Dealing with Skunks
Skunks are primarily solitary animals. Just like humans, they have five toes on their front and hind feet. They have elongated nails that aid them in digging for insects and grubs. Skunks are omnivorous and will eat a variety of insects, wild fruits, and small vertebrates, like mice and eggs of ground nesting birds. Their only natural predator is the great-horned owl. For more tips on dealing with skunks, opossum and even raccoons, download this PDF.
Benefits of skunks
Despite their bad reputation, skunks do bring a few benefits. Skunks are excellent at rodent and insect control, including pests like black widow spiders and scorpions. Skunks also help to keep roadsides clean by eating carrion.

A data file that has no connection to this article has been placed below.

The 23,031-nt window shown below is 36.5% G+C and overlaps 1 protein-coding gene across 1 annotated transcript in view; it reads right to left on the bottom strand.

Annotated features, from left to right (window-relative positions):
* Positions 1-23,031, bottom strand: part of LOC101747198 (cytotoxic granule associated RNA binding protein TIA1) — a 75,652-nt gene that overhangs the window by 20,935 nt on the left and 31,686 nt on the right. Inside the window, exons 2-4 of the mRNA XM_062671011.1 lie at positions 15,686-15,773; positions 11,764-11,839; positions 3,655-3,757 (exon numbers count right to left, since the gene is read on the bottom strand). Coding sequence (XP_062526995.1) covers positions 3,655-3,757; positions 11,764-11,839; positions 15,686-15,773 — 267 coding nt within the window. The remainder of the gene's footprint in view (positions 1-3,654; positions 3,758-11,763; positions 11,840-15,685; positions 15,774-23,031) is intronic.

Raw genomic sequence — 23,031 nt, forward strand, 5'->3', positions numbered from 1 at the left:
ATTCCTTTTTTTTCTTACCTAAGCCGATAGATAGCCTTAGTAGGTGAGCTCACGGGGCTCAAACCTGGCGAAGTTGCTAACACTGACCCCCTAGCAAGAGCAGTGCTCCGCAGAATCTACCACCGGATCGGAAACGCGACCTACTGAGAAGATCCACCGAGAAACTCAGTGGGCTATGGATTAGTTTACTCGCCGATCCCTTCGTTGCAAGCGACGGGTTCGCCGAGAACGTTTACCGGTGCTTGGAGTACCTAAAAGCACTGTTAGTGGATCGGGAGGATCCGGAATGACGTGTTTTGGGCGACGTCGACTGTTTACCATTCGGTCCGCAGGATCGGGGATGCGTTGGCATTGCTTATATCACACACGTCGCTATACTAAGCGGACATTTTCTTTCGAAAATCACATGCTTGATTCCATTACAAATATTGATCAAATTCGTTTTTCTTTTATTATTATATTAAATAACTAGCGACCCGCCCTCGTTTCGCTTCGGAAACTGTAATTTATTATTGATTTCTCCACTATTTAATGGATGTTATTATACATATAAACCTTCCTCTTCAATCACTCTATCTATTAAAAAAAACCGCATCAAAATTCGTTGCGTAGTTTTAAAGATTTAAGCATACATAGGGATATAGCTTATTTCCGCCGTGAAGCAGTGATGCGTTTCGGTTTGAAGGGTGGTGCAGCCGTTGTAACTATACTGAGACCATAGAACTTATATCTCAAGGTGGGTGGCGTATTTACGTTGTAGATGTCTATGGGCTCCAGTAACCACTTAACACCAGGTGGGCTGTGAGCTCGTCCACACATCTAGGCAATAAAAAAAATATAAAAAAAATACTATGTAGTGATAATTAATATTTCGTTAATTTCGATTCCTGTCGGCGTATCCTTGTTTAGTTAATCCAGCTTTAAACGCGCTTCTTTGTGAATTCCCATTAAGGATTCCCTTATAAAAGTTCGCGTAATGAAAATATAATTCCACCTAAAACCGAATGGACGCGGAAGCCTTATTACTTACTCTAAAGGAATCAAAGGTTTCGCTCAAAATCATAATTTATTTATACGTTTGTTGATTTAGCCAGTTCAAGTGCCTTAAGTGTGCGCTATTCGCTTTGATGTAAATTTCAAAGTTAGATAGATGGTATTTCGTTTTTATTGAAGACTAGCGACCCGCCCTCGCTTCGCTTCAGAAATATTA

What to do if a skunk sprays you or your pet
You can buy a skunk odor remover or make your own at home. If you choose to purchase one, we recommend Nature’s Miracle Skunk Odor Remover, available at the Pasadena Humane Society & SPCA’s Shelter Shop. For more tips on what to do if your pet is sprayed by a skunk, download this PDF.
This remedy can be used on both pets and humans that have been sprayed.
- One quart 3% hydrogen peroxide
- ¼ cup baking soda
- 1 teaspoon liquid dish soap
- Rubber gloves
Mix all ingredients. Wearing the rubber gloves, wet down your pet and massage the mixture through the animal’s fur or on your own skin for three to four minutes. Rinse.